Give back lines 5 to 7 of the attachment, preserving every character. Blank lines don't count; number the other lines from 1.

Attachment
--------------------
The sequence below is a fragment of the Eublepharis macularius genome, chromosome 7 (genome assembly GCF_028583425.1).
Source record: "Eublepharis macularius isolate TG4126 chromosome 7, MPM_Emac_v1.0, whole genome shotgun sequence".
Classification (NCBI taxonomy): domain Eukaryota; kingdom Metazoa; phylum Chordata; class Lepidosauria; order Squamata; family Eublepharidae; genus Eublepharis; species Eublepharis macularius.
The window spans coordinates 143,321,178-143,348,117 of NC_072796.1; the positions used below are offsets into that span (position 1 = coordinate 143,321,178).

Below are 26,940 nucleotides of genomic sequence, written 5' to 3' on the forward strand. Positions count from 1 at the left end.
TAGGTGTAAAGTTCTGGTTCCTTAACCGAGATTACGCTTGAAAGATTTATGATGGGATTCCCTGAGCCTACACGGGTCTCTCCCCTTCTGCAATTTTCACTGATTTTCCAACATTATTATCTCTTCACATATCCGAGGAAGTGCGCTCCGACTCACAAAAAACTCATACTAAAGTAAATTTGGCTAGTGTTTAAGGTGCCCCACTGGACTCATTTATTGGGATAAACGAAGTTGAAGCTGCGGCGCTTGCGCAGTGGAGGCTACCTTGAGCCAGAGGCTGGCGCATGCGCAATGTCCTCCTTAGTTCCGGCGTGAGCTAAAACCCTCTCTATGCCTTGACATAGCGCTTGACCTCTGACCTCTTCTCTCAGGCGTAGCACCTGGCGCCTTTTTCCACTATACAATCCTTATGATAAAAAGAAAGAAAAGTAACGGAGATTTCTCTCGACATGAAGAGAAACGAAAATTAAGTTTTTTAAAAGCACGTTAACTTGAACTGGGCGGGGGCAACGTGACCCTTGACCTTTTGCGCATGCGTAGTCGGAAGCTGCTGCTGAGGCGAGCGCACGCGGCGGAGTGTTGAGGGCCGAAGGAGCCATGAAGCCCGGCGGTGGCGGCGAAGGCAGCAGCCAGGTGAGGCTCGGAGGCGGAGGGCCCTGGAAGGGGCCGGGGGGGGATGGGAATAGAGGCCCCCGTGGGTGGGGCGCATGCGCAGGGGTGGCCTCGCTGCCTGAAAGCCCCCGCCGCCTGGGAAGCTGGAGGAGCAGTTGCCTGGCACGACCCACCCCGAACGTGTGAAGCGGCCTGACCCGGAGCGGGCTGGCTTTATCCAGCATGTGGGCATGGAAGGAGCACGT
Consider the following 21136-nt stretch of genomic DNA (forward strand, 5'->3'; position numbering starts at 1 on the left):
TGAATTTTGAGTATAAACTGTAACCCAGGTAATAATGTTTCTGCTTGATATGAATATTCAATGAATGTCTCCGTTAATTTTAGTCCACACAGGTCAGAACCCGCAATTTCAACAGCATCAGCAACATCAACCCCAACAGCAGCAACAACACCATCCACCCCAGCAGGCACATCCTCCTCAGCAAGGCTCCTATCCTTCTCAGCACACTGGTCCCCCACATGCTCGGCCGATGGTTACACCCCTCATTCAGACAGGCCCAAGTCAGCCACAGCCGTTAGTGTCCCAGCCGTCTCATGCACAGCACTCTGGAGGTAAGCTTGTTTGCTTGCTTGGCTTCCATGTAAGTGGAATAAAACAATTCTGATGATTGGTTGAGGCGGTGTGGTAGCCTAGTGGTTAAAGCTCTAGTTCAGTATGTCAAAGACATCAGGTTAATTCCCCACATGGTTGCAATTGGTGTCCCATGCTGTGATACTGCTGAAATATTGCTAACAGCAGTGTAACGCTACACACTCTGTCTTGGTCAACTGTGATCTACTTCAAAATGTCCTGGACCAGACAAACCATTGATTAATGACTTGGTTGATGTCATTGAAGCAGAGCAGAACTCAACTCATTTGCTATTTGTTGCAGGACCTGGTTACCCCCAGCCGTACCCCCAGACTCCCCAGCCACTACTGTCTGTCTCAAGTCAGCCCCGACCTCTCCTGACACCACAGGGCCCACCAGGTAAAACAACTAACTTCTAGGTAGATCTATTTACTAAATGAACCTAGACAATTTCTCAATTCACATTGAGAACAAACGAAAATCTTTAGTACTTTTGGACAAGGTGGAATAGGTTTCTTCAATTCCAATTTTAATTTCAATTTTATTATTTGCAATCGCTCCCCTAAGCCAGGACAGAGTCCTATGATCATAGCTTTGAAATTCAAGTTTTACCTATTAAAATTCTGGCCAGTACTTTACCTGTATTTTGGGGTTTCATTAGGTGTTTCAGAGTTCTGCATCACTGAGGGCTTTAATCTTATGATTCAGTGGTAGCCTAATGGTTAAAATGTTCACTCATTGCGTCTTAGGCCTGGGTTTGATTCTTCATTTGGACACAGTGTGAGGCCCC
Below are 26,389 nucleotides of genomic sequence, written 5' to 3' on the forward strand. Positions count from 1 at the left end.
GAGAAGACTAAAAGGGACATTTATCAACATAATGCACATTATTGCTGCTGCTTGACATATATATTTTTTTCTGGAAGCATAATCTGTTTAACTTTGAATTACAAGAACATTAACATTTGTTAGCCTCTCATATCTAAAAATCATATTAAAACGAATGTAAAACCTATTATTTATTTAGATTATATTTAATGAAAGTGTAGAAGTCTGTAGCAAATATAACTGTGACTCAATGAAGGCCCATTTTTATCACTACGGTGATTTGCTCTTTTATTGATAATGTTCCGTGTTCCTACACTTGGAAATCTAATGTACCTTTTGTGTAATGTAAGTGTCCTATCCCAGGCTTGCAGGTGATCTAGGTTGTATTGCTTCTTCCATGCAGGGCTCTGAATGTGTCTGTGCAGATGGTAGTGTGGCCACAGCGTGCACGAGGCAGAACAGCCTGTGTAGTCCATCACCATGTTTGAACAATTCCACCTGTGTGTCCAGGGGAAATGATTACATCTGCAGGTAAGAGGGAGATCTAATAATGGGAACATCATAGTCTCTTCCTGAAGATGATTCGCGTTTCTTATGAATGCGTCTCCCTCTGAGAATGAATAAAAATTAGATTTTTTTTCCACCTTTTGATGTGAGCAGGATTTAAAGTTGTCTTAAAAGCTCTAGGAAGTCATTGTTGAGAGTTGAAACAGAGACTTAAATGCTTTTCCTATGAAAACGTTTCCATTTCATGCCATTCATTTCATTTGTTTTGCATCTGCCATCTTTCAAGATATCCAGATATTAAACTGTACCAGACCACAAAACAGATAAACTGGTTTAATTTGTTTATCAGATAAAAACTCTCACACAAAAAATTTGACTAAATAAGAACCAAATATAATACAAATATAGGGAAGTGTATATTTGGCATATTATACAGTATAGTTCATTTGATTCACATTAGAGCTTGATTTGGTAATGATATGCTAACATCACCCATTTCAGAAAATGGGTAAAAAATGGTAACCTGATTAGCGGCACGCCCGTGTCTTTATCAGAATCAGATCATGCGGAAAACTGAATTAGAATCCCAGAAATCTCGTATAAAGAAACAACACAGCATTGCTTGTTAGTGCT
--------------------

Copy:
Below are 26,940 nucleotides of genomic sequence, written 5' to 3' on the forward strand. Positions count from 1 at the left end.
TAGGTGTAAAGTTCTGGTTCCTTAACCGAGATTACGCTTGAAAGATTTATGATGGGATTCCCTGAGCCTACACGGGTCTCTCCCCTTCTGCAATTTTCACTGATTTTCCAACATTATTATCTCTTCACATATCCGAGGAAGTGCGCTCCGACTCACAAAAAACTCATACTAAAGTAAATTTGGCTAGTGTTTAAGGTGCCCCACTGGACTCATTTATTGGGATAAACGAAGTTGAAGCTGCGGCGCTTGCGCAGTGGAGGCTACCTTGAGCCAGAGGCTGGCGCATGCGCAATGTCCTCCTTAGTTCCGGCGTGAGCTAAAACCCTCTCTATGCCTTGACATAGCGCTTGACCTCTGACCTCTTCTCTCAGGCGTAGCACCTGGCGCCTTTTTCCACTATACAATCCTTATGATAAAAAGAAAGAAAAGTAACGGAGATTTCTCTCGACATGAAGAGAAACGAAAATTAAGTTTTTTAAAAGCACGTTAACTTGAACTGGGCGGGGGCAACGTGACCCTTGACCTTTTGCGCATGCGTAGTCGGAAGCTGCTGCTGAGGCGAGCGCACGCGGCGGAGTGTTGAGGGCCGAAGGAGCCATGAAGCCCGGCGGTGGCGGCGAAGGCAGCAGCCAGGTGAGGCTCGGAGGCGGAGGGCCCTGGAAGGGGCCGGGGGGGGATGGGAATAGAGGCCCCCGTGGGTGGGGCGCATGCGCAGGGGTGGCCTCGCTGCCTGAAAGCCCCCGCCGCCTGGGAAGCTGGAGGAGCAGTTGCCTGGCACGACCCACCCCGAACGTGTGAAGCGGCCTGACCCGGAGCGGGCTGGCTTTATCCAGCATGTGGGCATGGAAGGAGCACGT
Consider the following 21136-nt stretch of genomic DNA (forward strand, 5'->3'; position numbering starts at 1 on the left):